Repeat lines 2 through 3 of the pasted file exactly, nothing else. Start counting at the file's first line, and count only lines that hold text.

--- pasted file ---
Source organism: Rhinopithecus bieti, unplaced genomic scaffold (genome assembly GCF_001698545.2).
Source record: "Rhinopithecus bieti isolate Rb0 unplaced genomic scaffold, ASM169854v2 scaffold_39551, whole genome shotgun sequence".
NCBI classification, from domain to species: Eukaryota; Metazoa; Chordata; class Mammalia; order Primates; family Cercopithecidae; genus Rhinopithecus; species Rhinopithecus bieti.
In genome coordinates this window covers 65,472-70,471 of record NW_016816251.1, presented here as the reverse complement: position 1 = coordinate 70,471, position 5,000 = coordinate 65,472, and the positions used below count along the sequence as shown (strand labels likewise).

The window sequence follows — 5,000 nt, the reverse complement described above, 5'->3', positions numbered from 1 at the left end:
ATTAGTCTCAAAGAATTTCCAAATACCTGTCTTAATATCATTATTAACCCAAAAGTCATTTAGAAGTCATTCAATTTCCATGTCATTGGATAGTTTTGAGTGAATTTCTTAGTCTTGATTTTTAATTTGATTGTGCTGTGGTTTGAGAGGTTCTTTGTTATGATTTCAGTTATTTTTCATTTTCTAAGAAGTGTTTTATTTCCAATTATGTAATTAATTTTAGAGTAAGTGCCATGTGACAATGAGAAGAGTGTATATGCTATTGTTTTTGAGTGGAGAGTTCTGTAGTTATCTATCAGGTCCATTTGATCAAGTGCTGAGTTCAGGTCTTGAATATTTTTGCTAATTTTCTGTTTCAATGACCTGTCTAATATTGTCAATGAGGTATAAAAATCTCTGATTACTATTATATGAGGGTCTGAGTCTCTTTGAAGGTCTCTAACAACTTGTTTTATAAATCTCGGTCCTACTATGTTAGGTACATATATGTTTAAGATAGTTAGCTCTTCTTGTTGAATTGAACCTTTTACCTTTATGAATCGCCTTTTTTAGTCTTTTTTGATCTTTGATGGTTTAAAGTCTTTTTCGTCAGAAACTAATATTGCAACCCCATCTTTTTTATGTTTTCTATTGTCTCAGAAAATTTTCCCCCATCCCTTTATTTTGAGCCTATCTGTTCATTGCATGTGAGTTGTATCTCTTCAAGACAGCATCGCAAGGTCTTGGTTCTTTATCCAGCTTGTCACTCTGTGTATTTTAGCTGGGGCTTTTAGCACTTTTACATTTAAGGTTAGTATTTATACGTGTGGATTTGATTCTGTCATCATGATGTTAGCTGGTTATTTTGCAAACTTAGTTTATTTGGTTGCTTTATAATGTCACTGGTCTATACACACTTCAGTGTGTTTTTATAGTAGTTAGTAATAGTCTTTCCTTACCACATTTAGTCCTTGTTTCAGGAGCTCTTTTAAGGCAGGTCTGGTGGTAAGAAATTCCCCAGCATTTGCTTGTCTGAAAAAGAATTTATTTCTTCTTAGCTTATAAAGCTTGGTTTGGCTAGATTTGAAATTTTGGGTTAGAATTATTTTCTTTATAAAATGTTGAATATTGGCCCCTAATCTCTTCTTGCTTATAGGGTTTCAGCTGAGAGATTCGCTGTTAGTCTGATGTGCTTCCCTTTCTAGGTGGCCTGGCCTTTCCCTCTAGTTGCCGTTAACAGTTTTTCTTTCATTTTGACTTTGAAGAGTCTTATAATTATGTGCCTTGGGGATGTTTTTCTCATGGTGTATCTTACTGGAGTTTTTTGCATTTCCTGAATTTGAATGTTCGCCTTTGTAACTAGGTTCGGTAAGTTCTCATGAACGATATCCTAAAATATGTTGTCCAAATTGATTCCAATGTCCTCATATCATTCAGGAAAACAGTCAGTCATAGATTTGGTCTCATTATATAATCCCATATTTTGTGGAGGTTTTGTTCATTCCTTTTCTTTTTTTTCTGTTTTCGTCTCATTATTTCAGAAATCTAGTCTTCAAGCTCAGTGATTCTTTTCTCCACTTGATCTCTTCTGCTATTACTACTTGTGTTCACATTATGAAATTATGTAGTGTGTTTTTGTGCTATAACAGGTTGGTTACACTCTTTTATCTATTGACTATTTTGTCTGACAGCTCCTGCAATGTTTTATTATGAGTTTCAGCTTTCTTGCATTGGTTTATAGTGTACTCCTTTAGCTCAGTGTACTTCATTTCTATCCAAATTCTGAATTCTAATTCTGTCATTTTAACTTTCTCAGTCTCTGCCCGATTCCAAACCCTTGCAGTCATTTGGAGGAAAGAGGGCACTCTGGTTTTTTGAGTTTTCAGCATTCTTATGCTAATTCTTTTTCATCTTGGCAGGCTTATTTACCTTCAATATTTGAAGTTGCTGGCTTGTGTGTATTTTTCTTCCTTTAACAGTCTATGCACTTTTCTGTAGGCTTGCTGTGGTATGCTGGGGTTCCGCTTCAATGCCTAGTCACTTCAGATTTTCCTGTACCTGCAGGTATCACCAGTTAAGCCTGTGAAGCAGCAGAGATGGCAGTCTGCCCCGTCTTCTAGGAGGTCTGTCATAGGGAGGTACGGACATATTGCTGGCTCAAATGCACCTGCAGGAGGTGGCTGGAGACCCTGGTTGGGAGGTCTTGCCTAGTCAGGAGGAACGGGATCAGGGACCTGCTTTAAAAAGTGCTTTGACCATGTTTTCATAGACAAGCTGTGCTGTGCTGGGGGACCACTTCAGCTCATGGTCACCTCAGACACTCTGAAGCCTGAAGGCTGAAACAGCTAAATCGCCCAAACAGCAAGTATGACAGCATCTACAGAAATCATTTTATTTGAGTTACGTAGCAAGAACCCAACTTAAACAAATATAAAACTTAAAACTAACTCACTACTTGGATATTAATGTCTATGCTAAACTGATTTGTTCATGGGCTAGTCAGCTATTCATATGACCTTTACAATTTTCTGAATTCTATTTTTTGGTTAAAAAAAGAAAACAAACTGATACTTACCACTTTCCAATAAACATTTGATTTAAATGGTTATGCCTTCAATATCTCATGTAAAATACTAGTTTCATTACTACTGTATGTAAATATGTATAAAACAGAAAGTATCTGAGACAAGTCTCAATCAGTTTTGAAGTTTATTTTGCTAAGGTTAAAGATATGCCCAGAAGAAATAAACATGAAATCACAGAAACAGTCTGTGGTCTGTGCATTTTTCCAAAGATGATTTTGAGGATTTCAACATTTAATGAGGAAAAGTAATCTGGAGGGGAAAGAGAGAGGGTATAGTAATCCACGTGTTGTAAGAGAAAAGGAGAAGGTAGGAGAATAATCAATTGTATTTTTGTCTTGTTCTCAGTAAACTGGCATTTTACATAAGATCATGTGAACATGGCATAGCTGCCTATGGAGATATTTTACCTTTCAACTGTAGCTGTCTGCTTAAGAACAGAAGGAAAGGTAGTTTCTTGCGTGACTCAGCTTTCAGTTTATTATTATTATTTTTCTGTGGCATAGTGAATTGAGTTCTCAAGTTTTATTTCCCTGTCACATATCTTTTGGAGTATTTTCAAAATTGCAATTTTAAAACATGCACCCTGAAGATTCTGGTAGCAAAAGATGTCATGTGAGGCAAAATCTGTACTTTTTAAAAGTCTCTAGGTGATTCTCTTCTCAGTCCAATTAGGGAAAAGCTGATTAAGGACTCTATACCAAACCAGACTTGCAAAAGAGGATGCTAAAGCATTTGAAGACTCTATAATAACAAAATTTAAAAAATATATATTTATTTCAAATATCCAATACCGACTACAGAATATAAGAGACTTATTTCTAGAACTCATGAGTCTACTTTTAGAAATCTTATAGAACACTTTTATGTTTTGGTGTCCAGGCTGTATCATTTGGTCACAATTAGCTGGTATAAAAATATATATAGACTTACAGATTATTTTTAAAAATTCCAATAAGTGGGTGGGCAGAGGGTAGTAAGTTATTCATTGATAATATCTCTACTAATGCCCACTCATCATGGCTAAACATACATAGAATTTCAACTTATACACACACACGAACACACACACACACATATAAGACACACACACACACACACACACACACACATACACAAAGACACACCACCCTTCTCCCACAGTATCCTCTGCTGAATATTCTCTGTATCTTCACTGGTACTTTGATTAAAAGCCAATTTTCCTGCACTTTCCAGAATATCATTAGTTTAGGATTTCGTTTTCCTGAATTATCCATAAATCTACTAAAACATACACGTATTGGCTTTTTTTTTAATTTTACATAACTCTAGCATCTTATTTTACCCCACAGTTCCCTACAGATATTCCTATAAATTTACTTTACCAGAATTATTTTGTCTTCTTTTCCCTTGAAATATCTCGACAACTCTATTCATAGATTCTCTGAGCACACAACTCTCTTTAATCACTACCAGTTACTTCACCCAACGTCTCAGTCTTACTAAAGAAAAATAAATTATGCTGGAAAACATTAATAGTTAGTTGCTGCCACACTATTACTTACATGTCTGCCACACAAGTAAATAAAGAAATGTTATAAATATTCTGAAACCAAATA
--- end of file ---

Source record: "Rhinopithecus bieti isolate Rb0 unplaced genomic scaffold, ASM169854v2 scaffold_39551, whole genome shotgun sequence".
NCBI classification, from domain to species: Eukaryota; Metazoa; Chordata; class Mammalia; order Primates; family Cercopithecidae; genus Rhinopithecus; species Rhinopithecus bieti.